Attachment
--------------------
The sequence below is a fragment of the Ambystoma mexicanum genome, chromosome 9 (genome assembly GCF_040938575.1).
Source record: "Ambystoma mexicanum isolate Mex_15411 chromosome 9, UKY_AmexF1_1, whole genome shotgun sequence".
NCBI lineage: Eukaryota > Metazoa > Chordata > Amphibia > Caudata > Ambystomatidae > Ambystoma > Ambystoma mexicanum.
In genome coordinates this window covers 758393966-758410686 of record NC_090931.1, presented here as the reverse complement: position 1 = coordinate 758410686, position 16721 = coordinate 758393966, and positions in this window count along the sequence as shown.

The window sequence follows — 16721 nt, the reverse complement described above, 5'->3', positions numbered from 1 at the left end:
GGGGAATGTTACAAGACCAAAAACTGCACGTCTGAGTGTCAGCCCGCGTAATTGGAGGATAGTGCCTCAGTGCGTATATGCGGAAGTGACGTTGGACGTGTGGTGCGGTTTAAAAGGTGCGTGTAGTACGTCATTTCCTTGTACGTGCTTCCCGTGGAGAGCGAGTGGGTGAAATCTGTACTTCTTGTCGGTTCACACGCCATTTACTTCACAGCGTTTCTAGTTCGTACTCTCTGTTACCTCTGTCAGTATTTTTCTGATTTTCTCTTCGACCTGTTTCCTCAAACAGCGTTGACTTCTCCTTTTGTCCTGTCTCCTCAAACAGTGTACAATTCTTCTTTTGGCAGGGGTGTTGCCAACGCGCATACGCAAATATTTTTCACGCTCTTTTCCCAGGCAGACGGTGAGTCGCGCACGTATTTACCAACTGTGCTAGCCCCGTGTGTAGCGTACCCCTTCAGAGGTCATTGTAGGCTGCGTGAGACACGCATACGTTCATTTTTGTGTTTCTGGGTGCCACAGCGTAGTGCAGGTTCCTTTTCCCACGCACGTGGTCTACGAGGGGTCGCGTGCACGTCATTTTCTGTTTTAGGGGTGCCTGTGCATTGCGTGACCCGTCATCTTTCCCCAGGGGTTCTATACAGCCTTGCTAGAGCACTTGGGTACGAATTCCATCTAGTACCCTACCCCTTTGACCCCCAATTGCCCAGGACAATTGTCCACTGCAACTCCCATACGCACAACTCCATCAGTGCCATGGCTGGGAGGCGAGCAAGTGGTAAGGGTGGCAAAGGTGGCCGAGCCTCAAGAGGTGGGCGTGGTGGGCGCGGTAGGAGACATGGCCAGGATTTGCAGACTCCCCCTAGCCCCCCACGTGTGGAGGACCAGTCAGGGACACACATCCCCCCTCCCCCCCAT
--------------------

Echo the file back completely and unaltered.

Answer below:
The sequence below is a fragment of the Ambystoma mexicanum genome, chromosome 9 (genome assembly GCF_040938575.1).
Source record: "Ambystoma mexicanum isolate Mex_15411 chromosome 9, UKY_AmexF1_1, whole genome shotgun sequence".
NCBI lineage: Eukaryota > Metazoa > Chordata > Amphibia > Caudata > Ambystomatidae > Ambystoma > Ambystoma mexicanum.
In genome coordinates this window covers 758393966-758410686 of record NC_090931.1, presented here as the reverse complement: position 1 = coordinate 758410686, position 16721 = coordinate 758393966, and positions in this window count along the sequence as shown.

The window sequence follows — 16721 nt, the reverse complement described above, 5'->3', positions numbered from 1 at the left end:
GGGGAATGTTACAAGACCAAAAACTGCACGTCTGAGTGTCAGCCCGCGTAATTGGAGGATAGTGCCTCAGTGCGTATATGCGGAAGTGACGTTGGACGTGTGGTGCGGTTTAAAAGGTGCGTGTAGTACGTCATTTCCTTGTACGTGCTTCCCGTGGAGAGCGAGTGGGTGAAATCTGTACTTCTTGTCGGTTCACACGCCATTTACTTCACAGCGTTTCTAGTTCGTACTCTCTGTTACCTCTGTCAGTATTTTTCTGATTTTCTCTTCGACCTGTTTCCTCAAACAGCGTTGACTTCTCCTTTTGTCCTGTCTCCTCAAACAGTGTACAATTCTTCTTTTGGCAGGGGTGTTGCCAACGCGCATACGCAAATATTTTTCACGCTCTTTTCCCAGGCAGACGGTGAGTCGCGCACGTATTTACCAACTGTGCTAGCCCCGTGTGTAGCGTACCCCTTCAGAGGTCATTGTAGGCTGCGTGAGACACGCATACGTTCATTTTTGTGTTTCTGGGTGCCACAGCGTAGTGCAGGTTCCTTTTCCCACGCACGTGGTCTACGAGGGGTCGCGTGCACGTCATTTTCTGTTTTAGGGGTGCCTGTGCATTGCGTGACCCGTCATCTTTCCCCAGGGGTTCTATACAGCCTTGCTAGAGCACTTGGGTACGAATTCCATCTAGTACCCTACCCCTTTGACCCCCAATTGCCCAGGACAATTGTCCACTGCAACTCCCATACGCACAACTCCATCAGTGCCATGGCTGGGAGGCGAGCAAGTGGTAAGGGTGGCAAAGGTGGCCGAGCCTCAAGAGGTGGGCGTGGTGGGCGCGGTAGGAGACATGGCCAGGATTTGCAGACTCCCCCTAGCCCCCCACGTGTGGAGGACCAGTCAGGGACACACATCCCCCCTCCCCCCCAT